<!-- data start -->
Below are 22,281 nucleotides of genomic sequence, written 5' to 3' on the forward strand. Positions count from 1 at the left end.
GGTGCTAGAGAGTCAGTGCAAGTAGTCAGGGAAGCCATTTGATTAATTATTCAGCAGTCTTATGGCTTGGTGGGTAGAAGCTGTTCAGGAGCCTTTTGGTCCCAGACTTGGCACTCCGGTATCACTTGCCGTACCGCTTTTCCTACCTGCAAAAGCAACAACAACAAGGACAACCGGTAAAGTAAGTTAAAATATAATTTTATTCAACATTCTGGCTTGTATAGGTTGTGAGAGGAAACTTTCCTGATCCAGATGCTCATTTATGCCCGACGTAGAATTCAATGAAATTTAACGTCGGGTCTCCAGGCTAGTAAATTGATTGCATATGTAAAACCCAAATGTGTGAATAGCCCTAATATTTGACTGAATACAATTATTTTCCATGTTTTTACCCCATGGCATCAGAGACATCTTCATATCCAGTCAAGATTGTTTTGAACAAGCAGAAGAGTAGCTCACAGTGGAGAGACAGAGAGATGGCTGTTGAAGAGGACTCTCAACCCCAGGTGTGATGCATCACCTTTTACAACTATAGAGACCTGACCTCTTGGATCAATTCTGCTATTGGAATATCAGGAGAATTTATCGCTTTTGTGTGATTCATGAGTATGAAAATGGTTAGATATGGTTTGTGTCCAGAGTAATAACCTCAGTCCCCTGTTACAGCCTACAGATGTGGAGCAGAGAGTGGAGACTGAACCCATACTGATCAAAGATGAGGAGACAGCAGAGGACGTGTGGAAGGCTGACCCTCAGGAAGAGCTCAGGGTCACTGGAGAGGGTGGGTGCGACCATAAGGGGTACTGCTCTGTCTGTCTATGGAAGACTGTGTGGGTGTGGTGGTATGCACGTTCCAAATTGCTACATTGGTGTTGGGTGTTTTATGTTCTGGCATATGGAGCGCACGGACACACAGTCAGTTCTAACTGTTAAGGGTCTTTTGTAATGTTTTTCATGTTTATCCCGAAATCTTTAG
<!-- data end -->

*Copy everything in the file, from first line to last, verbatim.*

Below are 22,281 nucleotides of genomic sequence, written 5' to 3' on the forward strand. Positions count from 1 at the left end.
GGTGCTAGAGAGTCAGTGCAAGTAGTCAGGGAAGCCATTTGATTAATTATTCAGCAGTCTTATGGCTTGGTGGGTAGAAGCTGTTCAGGAGCCTTTTGGTCCCAGACTTGGCACTCCGGTATCACTTGCCGTACCGCTTTTCCTACCTGCAAAAGCAACAACAACAAGGACAACCGGTAAAGTAAGTTAAAATATAATTTTATTCAACATTCTGGCTTGTATAGGTTGTGAGAGGAAACTTTCCTGATCCAGATGCTCATTTATGCCCGACGTAGAATTCAATGAAATTTAACGTCGGGTCTCCAGGCTAGTAAATTGATTGCATATGTAAAACCCAAATGTGTGAATAGCCCTAATATTTGACTGAATACAATTATTTTCCATGTTTTTACCCCATGGCATCAGAGACATCTTCATATCCAGTCAAGATTGTTTTGAACAAGCAGAAGAGTAGCTCACAGTGGAGAGACAGAGAGATGGCTGTTGAAGAGGACTCTCAACCCCAGGTGTGATGCATCACCTTTTACAACTATAGAGACCTGACCTCTTGGATCAATTCTGCTATTGGAATATCAGGAGAATTTATCGCTTTTGTGTGATTCATGAGTATGAAAATGGTTAGATATGGTTTGTGTCCAGAGTAATAACCTCAGTCCCCTGTTACAGCCTACAGATGTGGAGCAGAGAGTGGAGACTGAACCCATACTGATCAAAGATGAGGAGACAGCAGAGGACGTGTGGAAGGCTGACCCTCAGGAAGAGCTCAGGGTCACTGGAGAGGGTGGGTGCGACCATAAGGGGTACTGCTCTGTCTGTCTATGGAAGACTGTGTGGGTGTGGTGGTATGCACGTTCCAAATTGCTACATTGGTGTTGGGTGTTTTATGTTCTGGCATATGGAGCGCACGGACACACAGTCAGTTCTAACTGTTAAGGGTCTTTTGTAATGTTTTTCATGTTTATCCCGAAATCTTTAG